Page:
I have BOTH the Kinda Fire app and Barnes and Noble app installed on my Nexus 7. And that is one of the things I love most about Google's tablet: the ability to get content from any provider I want. I would also like to point out that my gf has the B&N tablet, and it is much better than the Kindle Fire for several reasons: 1) you can sideload your own content through a removable memory card, 2) it has a better screen, and 3) the build quality seems much better after holding both in your hand. It's a shame the Kindle get's more attention, the power of advertising I guess....
Given these devices are also intended to be used as eBooks, why won't anyone test battery life reading an actual eBook - i.e. Wifi/Bluetooth off, screen on (probably at ~50% brightness), no background tasks, just the occasional page flip every 30 secs or whatever the average reading rate is. Is that too much to ask? I tried to find this info with Google, but apparently no one but me cares.Reply
What turns be away from Amazon and on to the Nexus is, among other things, the multiple reports I ran into about Amazon messing with the content of the device.Reply
I don't care for a manufacturer remotely deleting things without my permission.
no mention of printing - is it possible to print from ANY of these tablets to a net worked printer???Reply
joepaiiiWhy not normalize to a constant brightness level on all tablets rather than max for the battery rundown tests? Since they all have different max brightness, your tests aren't that reliable for judging true battery life.Reply
There was an interesting case study a while back by AMD that pointed out most people use their devices at maximum brightness, and we've always strove to lean more toward real-world conditions. Having said that, a while back, we also started to standardize our battery life tests to a fixed brightness setting. While not real-world, it does provide a window into how devices compare to one another in that specific scenario. Bear in mind that a fixed brightness on one display may look different on another because of gamut differences. Often times you'll push the brightness up on a low gamut LCD to improve readability or visibility. The article has been updated to include those results. We always intended to do so but this understandably doubles our benchmarking workload and battery life tests take a lot of time. Thanks for being patient.
ryedawgAnother great article, as usual, from this site. However this statement in inaccurate:"Buying a Nexus 7 locks you into Google's Play store and its movies, newspapers, magazines, and music."I have BOTH the Kinda Fire app and Barnes and Noble app installed on my Nexus 7. And that is one of the things I love most about Google's tablet: the ability to get content from any provider I want. I would also like to point out that my gf has the B&N tablet, and it is much better than the Kindle Fire for several reasons: 1) you can sideload your own content through a removable memory card, 2) it has a better screen, and 3) the build quality seems much better after holding both in your hand. It's a shame the Kindle get's more attention, the power of advertising I guess....Reply
Yes and no. You can use the Kindle Android app to view ebooks from Amazon. That's the case with Android, iOS, and Windows. However, this is not the integrated interface that the Nexus 7 provides. It's a little different for viewing ebooks and magazines.
More importantly is the difference in movie support. You cannot use the Nexus 7 to view Amazon Prime movies the same way on the Kindle Fire HD. H.264 streaming works when you're on an Amazon tablet, plain and simple. If you want to watch those same movies on the Nexus 7, you need to install Firefox and Flash. But that's still Flash, not the streaming H.264.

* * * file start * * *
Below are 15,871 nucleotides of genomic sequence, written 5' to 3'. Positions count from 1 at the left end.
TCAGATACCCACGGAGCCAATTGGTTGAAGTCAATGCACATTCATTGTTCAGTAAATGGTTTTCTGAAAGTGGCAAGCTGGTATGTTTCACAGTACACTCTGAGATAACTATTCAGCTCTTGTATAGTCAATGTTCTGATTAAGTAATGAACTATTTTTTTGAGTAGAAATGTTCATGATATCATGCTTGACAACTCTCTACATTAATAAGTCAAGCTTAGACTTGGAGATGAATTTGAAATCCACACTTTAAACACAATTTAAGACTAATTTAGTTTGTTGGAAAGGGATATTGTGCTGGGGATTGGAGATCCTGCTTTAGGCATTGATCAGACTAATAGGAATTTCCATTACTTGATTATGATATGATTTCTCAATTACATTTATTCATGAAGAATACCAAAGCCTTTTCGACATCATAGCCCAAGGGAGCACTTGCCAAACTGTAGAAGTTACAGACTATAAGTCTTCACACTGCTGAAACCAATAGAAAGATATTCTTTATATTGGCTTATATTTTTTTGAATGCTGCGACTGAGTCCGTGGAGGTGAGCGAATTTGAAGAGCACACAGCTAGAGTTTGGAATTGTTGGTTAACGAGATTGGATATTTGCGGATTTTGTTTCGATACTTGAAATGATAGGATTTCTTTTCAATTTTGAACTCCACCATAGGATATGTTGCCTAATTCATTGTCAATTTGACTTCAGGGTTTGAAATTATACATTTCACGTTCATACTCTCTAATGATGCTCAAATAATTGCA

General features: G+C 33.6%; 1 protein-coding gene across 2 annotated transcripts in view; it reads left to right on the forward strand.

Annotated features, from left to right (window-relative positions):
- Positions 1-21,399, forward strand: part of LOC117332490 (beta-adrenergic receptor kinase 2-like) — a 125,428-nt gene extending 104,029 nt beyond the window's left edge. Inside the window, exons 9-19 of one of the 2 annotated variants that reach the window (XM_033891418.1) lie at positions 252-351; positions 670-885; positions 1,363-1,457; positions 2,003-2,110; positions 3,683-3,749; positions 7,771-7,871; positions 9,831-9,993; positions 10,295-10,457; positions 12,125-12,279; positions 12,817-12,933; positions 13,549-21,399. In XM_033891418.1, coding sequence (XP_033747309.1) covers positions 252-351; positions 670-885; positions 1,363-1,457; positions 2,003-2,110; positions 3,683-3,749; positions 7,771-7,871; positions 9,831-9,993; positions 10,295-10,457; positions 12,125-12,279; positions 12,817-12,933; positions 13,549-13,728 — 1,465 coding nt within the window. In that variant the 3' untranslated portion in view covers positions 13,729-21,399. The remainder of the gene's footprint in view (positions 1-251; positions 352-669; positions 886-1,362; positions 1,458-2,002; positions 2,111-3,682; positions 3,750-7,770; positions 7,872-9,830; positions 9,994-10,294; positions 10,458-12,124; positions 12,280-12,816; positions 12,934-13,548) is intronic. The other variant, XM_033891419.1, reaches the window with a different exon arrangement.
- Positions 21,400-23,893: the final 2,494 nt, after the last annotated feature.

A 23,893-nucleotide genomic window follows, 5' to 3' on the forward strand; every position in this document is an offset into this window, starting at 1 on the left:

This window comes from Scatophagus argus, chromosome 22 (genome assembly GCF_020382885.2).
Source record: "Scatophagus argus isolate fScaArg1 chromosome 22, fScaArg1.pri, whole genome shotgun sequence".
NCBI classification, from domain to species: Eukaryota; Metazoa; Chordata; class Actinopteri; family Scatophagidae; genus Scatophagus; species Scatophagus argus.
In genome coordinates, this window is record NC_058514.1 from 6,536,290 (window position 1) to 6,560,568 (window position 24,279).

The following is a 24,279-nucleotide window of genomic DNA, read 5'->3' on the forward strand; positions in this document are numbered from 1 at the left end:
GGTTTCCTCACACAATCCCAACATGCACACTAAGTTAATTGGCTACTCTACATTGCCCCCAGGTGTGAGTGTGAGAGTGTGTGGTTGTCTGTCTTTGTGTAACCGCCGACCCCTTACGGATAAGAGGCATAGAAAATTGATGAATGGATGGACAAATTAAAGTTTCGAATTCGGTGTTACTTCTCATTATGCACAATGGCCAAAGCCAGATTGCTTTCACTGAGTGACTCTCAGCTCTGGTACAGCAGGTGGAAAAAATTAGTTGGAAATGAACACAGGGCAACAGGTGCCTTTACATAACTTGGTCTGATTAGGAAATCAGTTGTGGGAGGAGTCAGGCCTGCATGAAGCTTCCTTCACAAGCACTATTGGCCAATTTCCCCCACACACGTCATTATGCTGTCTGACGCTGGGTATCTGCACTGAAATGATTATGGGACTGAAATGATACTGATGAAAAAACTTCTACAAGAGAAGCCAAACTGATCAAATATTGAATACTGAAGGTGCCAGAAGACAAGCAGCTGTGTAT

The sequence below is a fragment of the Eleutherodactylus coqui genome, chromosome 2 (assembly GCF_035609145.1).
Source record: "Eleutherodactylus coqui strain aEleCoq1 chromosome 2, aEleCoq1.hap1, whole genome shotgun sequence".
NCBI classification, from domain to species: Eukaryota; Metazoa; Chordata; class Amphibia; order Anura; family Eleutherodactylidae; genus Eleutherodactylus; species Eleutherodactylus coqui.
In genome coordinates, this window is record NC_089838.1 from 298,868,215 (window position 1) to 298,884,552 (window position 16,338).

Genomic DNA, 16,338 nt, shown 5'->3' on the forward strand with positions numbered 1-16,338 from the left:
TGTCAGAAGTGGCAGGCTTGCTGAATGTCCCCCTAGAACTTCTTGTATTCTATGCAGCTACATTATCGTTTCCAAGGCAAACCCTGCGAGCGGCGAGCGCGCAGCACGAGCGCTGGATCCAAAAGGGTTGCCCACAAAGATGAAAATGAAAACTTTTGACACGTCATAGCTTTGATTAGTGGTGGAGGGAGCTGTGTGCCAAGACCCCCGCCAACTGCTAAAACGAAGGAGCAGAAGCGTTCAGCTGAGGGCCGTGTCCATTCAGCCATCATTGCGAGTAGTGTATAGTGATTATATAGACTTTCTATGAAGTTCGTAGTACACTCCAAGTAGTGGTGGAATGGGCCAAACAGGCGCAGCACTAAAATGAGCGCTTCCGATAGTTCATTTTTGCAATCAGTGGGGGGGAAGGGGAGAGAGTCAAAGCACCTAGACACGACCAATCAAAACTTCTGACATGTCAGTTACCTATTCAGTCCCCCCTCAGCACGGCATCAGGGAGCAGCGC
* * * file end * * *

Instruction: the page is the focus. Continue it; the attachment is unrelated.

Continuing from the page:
nitriumGiven these devices are also intended to be used as eBooks, why won't anyone test battery life reading an actual eBook - i.e. Wifi/Bluetooth off, screen on (probably at ~50% brightness), no background tasks, just the occasional page flip every 30 secs or whatever the average reading rate is. Is that too much to ask? I tried to find this info with Google, but apparently no one but me cares.Reply
That's a great idea! Unfortunately it's very difficult to implement from a programming perspective to keep consistent across all devices and platforms.
That's a great idea! Unfortunately it's very difficult to implement from a programming perspective to keep consistent across all devices and platforms.I'd actually settle for "idle" battery life, since reading an eBook is effectively utilizing nothing but the screen. So Wifi/bluetooth/GPS/camera off (not just unused, but literally disabled in settings), screen on (at ~50% brightness). Do these things last for days under these conditions? I can't find data for that anywhere. My primary use for a tablet would be eBooks, but I have no idea which reader (except the original Kindles) actually gives the best battery life for that specific purpose.
Re the Barnes and Noble Nook Tablet HD that someone mentioned... A problem for marketing is that, despite the competition, it has NO cameras, not even one for Skype (important for family & friends who like to communicate via video chat), and, more important for many of us, B&N will not allow owners to enable installation of apps from non-B&N sources.Reply
Amazon does allow installation of apps from "unknown sources," so I have (from places like getjar.com or 1mobile.com) apps like Google Maps in satellite mode, Mantano and also Aldiko to read DRM'd ePub books legally. I also have the B&N Nook app, since I have the NookColor but prefer to just read on the Kindle Fire HD now.
Very accurate article. As for the Kindle Fire HD, I love the stereo speakers with Dolby and good separation because they're relatively strong and very clear. I hate using headphones or earbuds as a rule (unless in public but I don't usually listen to anything while around other people) unless I'm wanting best sound in music. For me, although my hearing is not ideal, dialog is MUCH better on these than on laptop units I've tried.